Lessons the Commission on Presidential Debates can Learn from the NFL

After two presidential and one vice-president debate, there may not be a clear winner, but there is no doubt who is the loser. The loser of the Debates is the moderators and the Commission on Presidential Debates.

It is time that we start treating the Presidential Debates like an NFL game. NFL games draw huge audiences nationwide, as do the Presidential Debates.

NFL games pit one team and their fans against another. While there are those who may watch the game because of the love of the game, the vast majority of those who are watching the game are cheering for one of the two teams to win. The Presidential Debates pits the leading candidates from each of the political parties against each other. While there are many undecided voters who tune in to help make their decision, the vast number of people who watch the entire debate from start to finish are going to be political junkies who have clear biases towards their preferred candidate.

Before an NFL game starts, there is a lot of preparation put in by the fans who host tailgate or game day parties. During the Presidential Debates, there are debate watch parties across the nation, filled with people who are cheering for their favorite candidate to do well.

Before and after an NFL game, there are professionals who help their listeners understand what to expect and what happened during the game. Before and after a Presidential Debate, the news channels are preparing their listeners for what to expect and what happened during the debate.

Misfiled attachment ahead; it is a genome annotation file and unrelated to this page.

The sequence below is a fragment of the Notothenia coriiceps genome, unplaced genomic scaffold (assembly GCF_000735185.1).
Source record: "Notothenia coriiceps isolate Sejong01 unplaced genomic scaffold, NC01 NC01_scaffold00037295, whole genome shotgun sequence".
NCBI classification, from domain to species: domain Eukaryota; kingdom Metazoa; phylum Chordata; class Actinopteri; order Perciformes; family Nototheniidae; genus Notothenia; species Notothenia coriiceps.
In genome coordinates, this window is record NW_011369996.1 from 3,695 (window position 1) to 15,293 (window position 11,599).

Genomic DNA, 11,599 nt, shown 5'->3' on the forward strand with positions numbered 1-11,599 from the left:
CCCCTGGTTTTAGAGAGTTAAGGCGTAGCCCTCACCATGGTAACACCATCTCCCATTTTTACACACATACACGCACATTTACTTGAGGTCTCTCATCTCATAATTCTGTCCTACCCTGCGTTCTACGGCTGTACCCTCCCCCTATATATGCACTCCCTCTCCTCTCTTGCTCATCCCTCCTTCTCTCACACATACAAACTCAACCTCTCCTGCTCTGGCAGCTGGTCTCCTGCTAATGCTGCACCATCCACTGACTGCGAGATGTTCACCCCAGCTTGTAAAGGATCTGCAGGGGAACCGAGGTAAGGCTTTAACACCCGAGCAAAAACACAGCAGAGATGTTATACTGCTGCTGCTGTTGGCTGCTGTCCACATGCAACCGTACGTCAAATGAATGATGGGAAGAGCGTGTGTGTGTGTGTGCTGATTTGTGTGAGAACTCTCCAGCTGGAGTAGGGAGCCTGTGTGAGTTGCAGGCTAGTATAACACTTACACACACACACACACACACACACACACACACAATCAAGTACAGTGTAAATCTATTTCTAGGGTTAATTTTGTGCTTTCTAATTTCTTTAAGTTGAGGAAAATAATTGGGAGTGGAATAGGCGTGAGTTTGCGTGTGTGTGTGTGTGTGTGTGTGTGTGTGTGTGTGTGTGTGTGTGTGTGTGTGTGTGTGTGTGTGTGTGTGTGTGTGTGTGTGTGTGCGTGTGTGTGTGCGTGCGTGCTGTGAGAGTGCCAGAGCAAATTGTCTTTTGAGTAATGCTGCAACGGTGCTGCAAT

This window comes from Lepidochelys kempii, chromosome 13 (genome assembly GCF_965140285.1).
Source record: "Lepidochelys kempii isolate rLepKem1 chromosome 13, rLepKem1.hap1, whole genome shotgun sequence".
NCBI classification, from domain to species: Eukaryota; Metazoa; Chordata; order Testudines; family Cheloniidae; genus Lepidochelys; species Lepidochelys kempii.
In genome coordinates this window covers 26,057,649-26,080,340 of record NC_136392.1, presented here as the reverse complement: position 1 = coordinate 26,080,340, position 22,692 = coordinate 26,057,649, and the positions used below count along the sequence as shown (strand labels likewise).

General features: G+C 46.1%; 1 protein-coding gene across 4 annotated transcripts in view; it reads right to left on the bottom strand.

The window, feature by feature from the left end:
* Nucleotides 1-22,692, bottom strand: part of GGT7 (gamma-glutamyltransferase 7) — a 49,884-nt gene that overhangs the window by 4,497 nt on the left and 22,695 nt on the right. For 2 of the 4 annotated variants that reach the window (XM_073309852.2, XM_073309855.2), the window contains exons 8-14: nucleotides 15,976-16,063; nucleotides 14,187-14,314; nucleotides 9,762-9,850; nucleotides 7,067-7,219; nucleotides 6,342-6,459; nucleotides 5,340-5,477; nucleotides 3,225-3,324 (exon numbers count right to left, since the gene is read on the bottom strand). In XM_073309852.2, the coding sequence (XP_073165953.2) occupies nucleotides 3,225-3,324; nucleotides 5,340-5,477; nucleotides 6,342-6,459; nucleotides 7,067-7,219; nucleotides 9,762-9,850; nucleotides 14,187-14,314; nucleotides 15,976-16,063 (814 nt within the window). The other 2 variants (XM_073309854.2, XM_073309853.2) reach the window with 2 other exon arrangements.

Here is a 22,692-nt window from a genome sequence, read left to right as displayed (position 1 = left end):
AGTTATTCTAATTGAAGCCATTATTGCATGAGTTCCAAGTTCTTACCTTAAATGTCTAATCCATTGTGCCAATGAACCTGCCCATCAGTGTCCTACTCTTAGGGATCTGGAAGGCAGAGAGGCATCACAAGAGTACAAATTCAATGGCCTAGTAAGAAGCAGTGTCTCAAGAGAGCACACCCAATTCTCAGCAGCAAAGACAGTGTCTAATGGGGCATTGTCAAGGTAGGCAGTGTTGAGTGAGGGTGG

During an NFL game, the fans of the game turn to social media to talk about the game. They cheer when their team does something good and they complain when they feel that there has been an unfair call. During the Presidential Debate, millions of watchers were on social media cheering their candidate and sharing their feelings.

The NFL has unbiased officials who are in the game to enforce the rules that have been agreed to by the league, the teams, and the players. In the presidential debates, the Commission on Presidential Debates sets the rules, but the chairman of the Republican and Democratic parties do not have a seat at the table during the discussions.

An NFL referee is not allowed to officiate a game in which they have an affinity towards one of the teams. However, the Commission on Presidential Debate has selected moderators who have expressed biases.

If an NFL referee fails to properly apply the rules to the game, the referee can be punished by the league. However, the Commission on Presidential Debate has never had a press release condemning how one of their moderators failed to follow the published rules.

During an NFL game, the fans are able to watch the replays and immediately make judgments as to whether the referees are calling a fair game. In the Presidential Debates, there are thousands of political pundits who are quick to espouse their opinions about what happened in the debate. Furthermore, there are thousands of political junkies who will analyze how many times a moderator interrupts each candidate, how much time each candidate had to respond, and how negative or positive are the questions that were asked.

It is time to stop kidding ourselves that the media is an unbiased referee of political debates. We would be better off bringing in the “man off the street” to officiate the debates. However, with as much money that is involved in a presidential campaign, we really should be able to find debate officials who can follow the rules and make sure the debate is fair to both sides.

Personally, I think it is funny that the NFL owners have a place at the table to determine the rules of the game, but the political party chairmen have allowed themselves to be omitted from the process. Maybe four years from now, a candidate or party should boycott the debates until the Commission changes the system so that “We the People” can actually have an unbiased debate.

We get to watch a fair football game, why can’t we watch a fair debate?

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